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PostPosted: Fri Oct 11, 2019 3:53 am 
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Walnut
Walnut

Joined: Wed Oct 09, 2019 5:05 am
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Focus: Repair
Hello everyone,

Recently I've bought this 'Road worn'+'teenage worn' mim stratocaster. It was beaten, painted, cut and stabbed without remorse. And Id like to repair this guitar as an selfeducational project and make a nice player for myself. I am not a luthier to start with just enthusiast player with some experience at woodworking and tools. And a painter by the way, so I think I could be capable to make this thing sing again. I've repaired some minor things on guitars through my years of playing. But a friend suggested me this forum for a really knowledgeable masters out here to ask for advice before doing stuff. Sorry for my English it's not my tongue language :)

Back to the thread.. After I've inspected the strat I found that the neck is in a good condition except few ugly things which I'll point out later, trussrod works fine. Electronics works fine. Neck joint looks fine. Hardware was a bit rusty but working fine. So nothing is wrong in the crucial places that I would be unable to deal with.

So the main job is more of cosmetic rather then problems in construction. The body has been stabbed with screwdriver or whatever all over the place, it was painted with markers and spraycans it has names scratched in with a sharpblade and ballpen. Dings and dents all over the body. However the fretboard and frets look really good and from what I can tell it was barelly played, more like got it's revenge from raging teen.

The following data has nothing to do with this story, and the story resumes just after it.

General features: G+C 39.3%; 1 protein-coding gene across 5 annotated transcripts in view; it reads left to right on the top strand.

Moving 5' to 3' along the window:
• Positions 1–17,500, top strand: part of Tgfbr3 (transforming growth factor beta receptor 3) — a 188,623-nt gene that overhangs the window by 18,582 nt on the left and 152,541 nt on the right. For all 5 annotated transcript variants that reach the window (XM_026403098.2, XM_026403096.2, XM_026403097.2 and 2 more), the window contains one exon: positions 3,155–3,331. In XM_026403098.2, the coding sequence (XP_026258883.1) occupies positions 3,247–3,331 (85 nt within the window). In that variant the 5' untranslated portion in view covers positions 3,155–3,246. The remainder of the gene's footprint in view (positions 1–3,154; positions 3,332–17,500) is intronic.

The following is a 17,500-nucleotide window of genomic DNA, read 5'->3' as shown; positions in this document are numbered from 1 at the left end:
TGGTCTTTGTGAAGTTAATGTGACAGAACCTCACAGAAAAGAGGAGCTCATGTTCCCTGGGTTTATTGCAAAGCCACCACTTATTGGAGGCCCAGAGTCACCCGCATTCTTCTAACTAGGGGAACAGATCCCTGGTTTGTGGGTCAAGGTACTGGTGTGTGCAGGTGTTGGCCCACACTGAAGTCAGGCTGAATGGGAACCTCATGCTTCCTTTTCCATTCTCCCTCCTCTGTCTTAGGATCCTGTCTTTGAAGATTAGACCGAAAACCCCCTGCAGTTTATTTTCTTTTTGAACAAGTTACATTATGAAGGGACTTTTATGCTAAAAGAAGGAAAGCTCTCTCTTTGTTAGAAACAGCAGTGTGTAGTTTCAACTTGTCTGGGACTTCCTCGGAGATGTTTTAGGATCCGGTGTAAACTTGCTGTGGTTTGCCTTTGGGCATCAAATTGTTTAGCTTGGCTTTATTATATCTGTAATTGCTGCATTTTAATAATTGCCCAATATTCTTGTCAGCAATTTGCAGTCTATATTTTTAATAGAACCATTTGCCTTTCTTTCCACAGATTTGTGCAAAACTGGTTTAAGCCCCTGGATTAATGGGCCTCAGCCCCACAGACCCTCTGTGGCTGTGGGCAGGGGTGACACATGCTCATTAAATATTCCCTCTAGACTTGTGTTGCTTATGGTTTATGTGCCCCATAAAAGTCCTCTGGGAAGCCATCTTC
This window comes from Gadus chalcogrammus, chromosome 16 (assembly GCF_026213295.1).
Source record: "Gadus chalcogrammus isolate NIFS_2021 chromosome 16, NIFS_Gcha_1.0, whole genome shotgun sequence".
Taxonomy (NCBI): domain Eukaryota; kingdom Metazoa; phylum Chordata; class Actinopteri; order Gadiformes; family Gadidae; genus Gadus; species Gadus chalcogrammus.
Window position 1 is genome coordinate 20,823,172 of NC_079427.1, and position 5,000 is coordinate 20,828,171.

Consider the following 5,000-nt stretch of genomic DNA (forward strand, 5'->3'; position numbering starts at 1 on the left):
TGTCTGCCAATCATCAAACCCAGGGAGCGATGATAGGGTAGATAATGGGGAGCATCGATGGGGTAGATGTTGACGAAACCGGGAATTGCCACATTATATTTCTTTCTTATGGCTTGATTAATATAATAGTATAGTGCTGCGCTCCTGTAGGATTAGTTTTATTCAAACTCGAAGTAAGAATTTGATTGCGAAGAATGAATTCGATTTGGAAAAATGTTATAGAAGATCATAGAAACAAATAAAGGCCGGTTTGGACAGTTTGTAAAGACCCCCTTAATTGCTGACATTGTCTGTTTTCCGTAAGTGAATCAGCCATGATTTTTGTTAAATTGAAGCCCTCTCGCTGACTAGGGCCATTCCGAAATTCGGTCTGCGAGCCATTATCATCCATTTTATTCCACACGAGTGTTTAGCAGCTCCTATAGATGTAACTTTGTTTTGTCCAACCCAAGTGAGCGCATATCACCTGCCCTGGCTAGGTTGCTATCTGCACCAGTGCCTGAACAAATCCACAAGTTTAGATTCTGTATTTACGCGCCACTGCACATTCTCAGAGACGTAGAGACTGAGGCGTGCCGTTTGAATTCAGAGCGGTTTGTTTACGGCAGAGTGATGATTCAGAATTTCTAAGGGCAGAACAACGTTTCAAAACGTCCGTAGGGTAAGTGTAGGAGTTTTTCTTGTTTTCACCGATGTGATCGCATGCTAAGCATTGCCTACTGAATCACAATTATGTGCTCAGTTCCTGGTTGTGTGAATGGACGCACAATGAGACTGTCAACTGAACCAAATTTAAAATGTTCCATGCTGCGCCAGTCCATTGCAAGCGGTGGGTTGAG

I would really appreciate your knowledge and advices on some situations tools and materials that i'll have to deal with on this little journey.


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PostPosted: Fri Oct 11, 2019 4:07 am 
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Walnut
Walnut

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Focus: Repair
First one is not a typical damage done to the freatboard and neck, which I have never seen on any thread around guitar forums:
the neck/fretboard has been cut with a jigsaw I guess. I was thinking how to deal with this ugly cut. My Idea was to get a little piece of rosewood, build some dust and mix it with superglue to build up the fretboard gap and then use the same method to the neck part.

Second ugly thing is I guess the authors name cut in with a ballpen on a back of the neck. The problem is that this model is ROAD WORN so neck is naked in the area. Its not like I could fill it with a filler and touch spray with a laquer.
Here are the pics:
https://imgur.com/a/tY1jYbV#2LTBoQp

https://imgur.com/a/Pv3len0#yOId17O

What technique would you suggest for working things out?


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PostPosted: Fri Oct 11, 2019 9:36 am 
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Walnut
Walnut

Joined: Wed Oct 09, 2019 5:05 am
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Focus: Repair
Diggin through the cultural layers: